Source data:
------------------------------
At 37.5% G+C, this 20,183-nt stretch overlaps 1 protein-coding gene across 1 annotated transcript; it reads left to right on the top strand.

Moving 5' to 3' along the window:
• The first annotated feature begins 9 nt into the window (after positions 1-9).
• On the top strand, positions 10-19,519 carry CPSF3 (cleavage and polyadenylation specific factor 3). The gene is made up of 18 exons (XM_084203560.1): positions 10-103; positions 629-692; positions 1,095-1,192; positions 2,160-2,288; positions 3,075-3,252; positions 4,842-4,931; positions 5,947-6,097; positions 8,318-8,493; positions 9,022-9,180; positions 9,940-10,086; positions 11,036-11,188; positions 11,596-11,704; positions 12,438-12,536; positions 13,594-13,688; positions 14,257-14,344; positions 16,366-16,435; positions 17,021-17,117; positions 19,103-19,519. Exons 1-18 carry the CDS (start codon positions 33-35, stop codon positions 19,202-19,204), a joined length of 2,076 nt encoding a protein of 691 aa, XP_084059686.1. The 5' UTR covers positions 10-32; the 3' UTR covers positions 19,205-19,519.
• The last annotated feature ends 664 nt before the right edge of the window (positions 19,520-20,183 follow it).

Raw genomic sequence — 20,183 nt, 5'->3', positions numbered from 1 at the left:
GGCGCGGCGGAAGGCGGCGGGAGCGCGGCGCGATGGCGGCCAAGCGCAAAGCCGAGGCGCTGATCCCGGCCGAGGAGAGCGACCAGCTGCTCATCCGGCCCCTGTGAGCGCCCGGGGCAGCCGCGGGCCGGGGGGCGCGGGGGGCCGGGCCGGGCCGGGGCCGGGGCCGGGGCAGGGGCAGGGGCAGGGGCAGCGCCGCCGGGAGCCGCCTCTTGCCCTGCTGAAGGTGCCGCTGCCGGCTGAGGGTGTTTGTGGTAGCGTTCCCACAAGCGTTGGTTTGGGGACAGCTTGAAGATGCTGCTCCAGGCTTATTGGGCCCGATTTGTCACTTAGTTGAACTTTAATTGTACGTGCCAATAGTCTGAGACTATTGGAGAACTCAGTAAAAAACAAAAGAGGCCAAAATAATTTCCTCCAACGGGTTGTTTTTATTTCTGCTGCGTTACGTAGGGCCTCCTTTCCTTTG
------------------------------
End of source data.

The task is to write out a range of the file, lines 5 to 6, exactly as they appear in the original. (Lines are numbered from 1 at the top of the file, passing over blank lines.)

• The last annotated feature ends 664 nt before the right edge of the window (positions 19,520-20,183 follow it).

Raw genomic sequence — 20,183 nt, 5'->3', positions numbered from 1 at the left: